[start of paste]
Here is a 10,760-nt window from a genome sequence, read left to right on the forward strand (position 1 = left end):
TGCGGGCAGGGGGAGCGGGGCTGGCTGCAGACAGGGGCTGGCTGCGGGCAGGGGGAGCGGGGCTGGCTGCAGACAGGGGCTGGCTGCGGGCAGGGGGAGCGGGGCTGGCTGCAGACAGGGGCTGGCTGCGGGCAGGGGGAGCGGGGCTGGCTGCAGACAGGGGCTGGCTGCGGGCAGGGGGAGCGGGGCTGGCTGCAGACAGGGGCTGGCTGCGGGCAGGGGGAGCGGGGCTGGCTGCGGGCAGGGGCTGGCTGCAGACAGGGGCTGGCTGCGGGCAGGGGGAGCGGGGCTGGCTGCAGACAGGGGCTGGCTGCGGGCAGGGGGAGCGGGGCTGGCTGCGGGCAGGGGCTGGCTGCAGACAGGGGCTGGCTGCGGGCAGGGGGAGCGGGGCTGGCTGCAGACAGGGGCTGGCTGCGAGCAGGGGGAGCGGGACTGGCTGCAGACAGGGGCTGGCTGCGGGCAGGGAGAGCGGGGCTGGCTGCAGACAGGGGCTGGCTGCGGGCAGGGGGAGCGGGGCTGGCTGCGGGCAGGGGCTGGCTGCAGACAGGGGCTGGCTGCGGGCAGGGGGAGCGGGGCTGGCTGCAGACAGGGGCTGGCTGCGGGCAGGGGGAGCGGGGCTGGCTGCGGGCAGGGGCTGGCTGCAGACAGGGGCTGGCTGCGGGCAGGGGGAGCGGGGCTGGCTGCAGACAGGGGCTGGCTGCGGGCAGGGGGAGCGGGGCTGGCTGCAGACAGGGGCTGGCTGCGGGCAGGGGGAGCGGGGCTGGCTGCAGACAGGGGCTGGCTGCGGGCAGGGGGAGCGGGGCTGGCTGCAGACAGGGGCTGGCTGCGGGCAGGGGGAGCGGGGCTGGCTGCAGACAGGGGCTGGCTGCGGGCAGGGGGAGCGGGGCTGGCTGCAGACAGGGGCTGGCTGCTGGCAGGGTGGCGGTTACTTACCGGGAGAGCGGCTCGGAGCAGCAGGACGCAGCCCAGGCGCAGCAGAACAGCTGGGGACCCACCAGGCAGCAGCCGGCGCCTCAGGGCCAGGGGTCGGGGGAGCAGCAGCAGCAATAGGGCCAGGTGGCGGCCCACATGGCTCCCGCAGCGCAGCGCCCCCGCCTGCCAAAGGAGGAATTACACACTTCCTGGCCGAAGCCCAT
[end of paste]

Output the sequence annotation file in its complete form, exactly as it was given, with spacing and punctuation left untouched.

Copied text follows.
Here is a 10,760-nt window from a genome sequence, read left to right on the forward strand (position 1 = left end):
TGCGGGCAGGGGGAGCGGGGCTGGCTGCAGACAGGGGCTGGCTGCGGGCAGGGGGAGCGGGGCTGGCTGCAGACAGGGGCTGGCTGCGGGCAGGGGGAGCGGGGCTGGCTGCAGACAGGGGCTGGCTGCGGGCAGGGGGAGCGGGGCTGGCTGCAGACAGGGGCTGGCTGCGGGCAGGGGGAGCGGGGCTGGCTGCAGACAGGGGCTGGCTGCGGGCAGGGGGAGCGGGGCTGGCTGCGGGCAGGGGCTGGCTGCAGACAGGGGCTGGCTGCGGGCAGGGGGAGCGGGGCTGGCTGCAGACAGGGGCTGGCTGCGGGCAGGGGGAGCGGGGCTGGCTGCGGGCAGGGGCTGGCTGCAGACAGGGGCTGGCTGCGGGCAGGGGGAGCGGGGCTGGCTGCAGACAGGGGCTGGCTGCGAGCAGGGGGAGCGGGACTGGCTGCAGACAGGGGCTGGCTGCGGGCAGGGAGAGCGGGGCTGGCTGCAGACAGGGGCTGGCTGCGGGCAGGGGGAGCGGGGCTGGCTGCGGGCAGGGGCTGGCTGCAGACAGGGGCTGGCTGCGGGCAGGGGGAGCGGGGCTGGCTGCAGACAGGGGCTGGCTGCGGGCAGGGGGAGCGGGGCTGGCTGCGGGCAGGGGCTGGCTGCAGACAGGGGCTGGCTGCGGGCAGGGGGAGCGGGGCTGGCTGCAGACAGGGGCTGGCTGCGGGCAGGGGGAGCGGGGCTGGCTGCAGACAGGGGCTGGCTGCGGGCAGGGGGAGCGGGGCTGGCTGCAGACAGGGGCTGGCTGCGGGCAGGGGGAGCGGGGCTGGCTGCAGACAGGGGCTGGCTGCGGGCAGGGGGAGCGGGGCTGGCTGCAGACAGGGGCTGGCTGCGGGCAGGGGGAGCGGGGCTGGCTGCAGACAGGGGCTGGCTGCTGGCAGGGTGGCGGTTACTTACCGGGAGAGCGGCTCGGAGCAGCAGGACGCAGCCCAGGCGCAGCAGAACAGCTGGGGACCCACCAGGCAGCAGCCGGCGCCTCAGGGCCAGGGGTCGGGGGAGCAGCAGCAGCAATAGGGCCAGGTGGCGGCCCACATGGCTCCCGCAGCGCAGCGCCCCCGCCTGCCAAAGGAGGAATTACACACTTCCTGGCCGAAGCCCAT